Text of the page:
In this tutorial, we'll see how to debug a Docker container in IntelliJ. We assume that we have a Docker image ready for testing. There are various ways to build Docker images.
IntelliJ can be downloaded from its official website.
For this article, we'll refer to this single class-based Java application. It can be easily dockerized, built, and tested.
Before starting the testing, we need to make sure that the Docker engine is started and running on our computer.
2. Using the Dockerfile Configuration
When using the Docker file configuration, we need to simply select our Dockerfile and provide appropriate names for image name, image tag, container name, and configuration name. We may also add port mappings, if any:
Once this configuration is saved, we can select this configuration from the debug option and hit debug. It first builds the image, registers the image in the Docker engine, and then runs the dockerized application.
3. Using the Docker Image Configuration
When using the Docker image configuration, we need to provide the image name, image tag, and container name of our application that we've pre-built. We can use standard Docker commands to build the image and register the container in the Docker engine. We may also add port mappings, if any:
Once this configuration is saved, we can select this configuration from the debug option and hit debug. It simply selects the pre-built Docker image and container and runs it.
4. Using the Remote JVM Debug Configuration
A remote JVM configuration attaches itself to any pre-running Java process. So we need to run the Docker container individually first.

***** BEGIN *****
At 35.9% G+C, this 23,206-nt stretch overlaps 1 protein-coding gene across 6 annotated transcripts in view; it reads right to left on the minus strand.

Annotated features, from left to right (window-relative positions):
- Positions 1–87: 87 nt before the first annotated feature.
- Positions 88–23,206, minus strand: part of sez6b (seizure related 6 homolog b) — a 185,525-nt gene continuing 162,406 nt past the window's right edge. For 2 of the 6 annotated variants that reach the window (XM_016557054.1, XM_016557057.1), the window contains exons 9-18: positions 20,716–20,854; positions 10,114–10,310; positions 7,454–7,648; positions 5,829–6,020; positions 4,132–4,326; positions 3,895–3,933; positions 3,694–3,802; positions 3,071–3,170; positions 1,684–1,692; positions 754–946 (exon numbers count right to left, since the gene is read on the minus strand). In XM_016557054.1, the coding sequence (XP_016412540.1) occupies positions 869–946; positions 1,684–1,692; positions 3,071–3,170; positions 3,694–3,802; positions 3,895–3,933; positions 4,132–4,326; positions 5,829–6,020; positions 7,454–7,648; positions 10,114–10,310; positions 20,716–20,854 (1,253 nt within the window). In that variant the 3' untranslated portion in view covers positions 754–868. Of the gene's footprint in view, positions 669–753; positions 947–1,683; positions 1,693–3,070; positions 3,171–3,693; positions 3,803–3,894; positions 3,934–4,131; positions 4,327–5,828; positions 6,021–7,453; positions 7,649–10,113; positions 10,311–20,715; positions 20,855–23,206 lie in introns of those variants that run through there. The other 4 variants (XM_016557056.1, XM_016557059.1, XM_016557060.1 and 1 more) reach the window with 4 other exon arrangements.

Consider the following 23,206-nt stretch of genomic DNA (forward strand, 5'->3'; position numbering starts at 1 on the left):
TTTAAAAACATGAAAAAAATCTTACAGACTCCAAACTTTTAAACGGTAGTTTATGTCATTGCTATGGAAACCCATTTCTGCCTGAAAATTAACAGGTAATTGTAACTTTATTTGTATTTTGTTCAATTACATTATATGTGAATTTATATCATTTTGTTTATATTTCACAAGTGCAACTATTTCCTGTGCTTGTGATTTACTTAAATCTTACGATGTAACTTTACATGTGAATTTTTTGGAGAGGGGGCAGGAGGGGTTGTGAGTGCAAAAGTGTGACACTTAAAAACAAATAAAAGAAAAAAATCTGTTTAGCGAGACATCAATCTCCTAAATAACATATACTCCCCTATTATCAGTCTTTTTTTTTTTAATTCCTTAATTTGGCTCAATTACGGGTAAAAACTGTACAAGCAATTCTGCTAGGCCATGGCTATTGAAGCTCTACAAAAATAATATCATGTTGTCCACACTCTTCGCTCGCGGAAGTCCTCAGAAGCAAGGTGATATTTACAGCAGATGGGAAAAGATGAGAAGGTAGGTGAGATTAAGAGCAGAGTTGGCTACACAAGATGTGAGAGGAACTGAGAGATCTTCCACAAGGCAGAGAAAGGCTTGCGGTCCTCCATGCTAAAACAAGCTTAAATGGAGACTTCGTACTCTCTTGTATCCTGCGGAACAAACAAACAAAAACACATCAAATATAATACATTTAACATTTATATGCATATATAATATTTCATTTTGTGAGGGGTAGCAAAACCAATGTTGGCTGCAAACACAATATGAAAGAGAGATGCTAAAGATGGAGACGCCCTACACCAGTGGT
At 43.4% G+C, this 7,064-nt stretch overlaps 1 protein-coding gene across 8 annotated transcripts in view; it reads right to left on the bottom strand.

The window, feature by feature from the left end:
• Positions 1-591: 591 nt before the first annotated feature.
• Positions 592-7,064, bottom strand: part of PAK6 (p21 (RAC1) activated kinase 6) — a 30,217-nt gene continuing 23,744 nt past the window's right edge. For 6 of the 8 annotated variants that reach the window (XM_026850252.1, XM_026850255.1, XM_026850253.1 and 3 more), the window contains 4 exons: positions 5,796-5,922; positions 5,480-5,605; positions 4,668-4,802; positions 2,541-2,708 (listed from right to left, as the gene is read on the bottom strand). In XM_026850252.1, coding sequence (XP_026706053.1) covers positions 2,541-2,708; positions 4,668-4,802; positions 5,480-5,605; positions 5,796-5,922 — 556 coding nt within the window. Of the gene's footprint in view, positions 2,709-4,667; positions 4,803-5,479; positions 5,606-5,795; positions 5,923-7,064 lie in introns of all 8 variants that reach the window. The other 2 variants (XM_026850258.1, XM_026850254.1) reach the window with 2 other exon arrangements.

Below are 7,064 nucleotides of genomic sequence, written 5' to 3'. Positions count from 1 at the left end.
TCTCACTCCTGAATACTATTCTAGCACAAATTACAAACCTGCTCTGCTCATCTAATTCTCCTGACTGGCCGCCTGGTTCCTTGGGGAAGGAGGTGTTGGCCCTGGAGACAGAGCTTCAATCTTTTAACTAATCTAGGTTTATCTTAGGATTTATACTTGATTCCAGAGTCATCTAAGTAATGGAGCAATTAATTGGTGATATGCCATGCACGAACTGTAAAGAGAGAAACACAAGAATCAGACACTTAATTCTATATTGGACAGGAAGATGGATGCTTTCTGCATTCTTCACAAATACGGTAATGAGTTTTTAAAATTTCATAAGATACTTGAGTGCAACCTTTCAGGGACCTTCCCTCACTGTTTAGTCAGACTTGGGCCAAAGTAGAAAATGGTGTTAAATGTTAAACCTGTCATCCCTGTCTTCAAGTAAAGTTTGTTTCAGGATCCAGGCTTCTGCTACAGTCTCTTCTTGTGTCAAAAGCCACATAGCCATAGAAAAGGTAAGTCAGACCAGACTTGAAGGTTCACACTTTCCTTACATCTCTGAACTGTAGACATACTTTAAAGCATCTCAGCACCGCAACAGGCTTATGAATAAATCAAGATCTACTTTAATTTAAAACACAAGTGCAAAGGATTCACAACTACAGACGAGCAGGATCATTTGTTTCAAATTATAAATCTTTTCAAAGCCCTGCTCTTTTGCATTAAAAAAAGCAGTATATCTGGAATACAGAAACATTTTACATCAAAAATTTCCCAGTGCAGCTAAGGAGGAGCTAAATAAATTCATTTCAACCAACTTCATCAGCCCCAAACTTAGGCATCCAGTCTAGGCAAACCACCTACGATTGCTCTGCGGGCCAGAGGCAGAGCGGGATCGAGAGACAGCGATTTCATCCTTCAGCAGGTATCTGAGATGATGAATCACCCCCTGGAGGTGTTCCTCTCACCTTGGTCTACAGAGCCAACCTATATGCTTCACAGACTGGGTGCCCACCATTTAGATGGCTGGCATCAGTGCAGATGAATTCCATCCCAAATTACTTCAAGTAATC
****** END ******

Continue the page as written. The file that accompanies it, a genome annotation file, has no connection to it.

Here's the command to run the Docker image for Java 8:
docker run -d -p 8080:8080 -p 5005:5005 -e JAVA_TOOL_OPTIONS="-agentlib:jdwp=transport=dt_socket,address=5005,server=y,suspend=n" docker-java-jar:latest
If we were using Java 11, we'd use this command instead:
docker run -d -p 8080:8080 -p 5005:5005 -e JAVA_TOOL_OPTIONS="-agentlib:jdwp=transport=dt_socket,address=*:5005,server=y,suspend=n" docker-java-jar:latest
Here docker-java-jar is our image name, and latest is its tag. Apart from the normal HTTP port, which is 8080, we are also mapping an additional port, 5005, for remote debugging using the -p extension. We are using the -d extension for running docker in detached mode and -e for passing JAVA_TOOL_OPTIONS as an environment variable to the Java process.
In the JAVA_TOOL_OPTIONS we pass the value -agentlib:jdwp=transport=dt_shmem,address=,server=y,suspend=n to allow the Java process to start a JDB debug session and pass the value address=*:5005 to specify that 5005 will be our remote debugging port.
So the above command starts our Docker container, and we can now configure remote debugging configuration to connect to it:
We can see that in the configuration we've specified it to connect to the remote JVM using the 5005 port.
Now, if we select this configuration from the debug options and click debug, it will start a debug session by attaching to the already running Docker container.
In this article, we learned different configuration options we can use to debug a dockerized application in IntelliJ.
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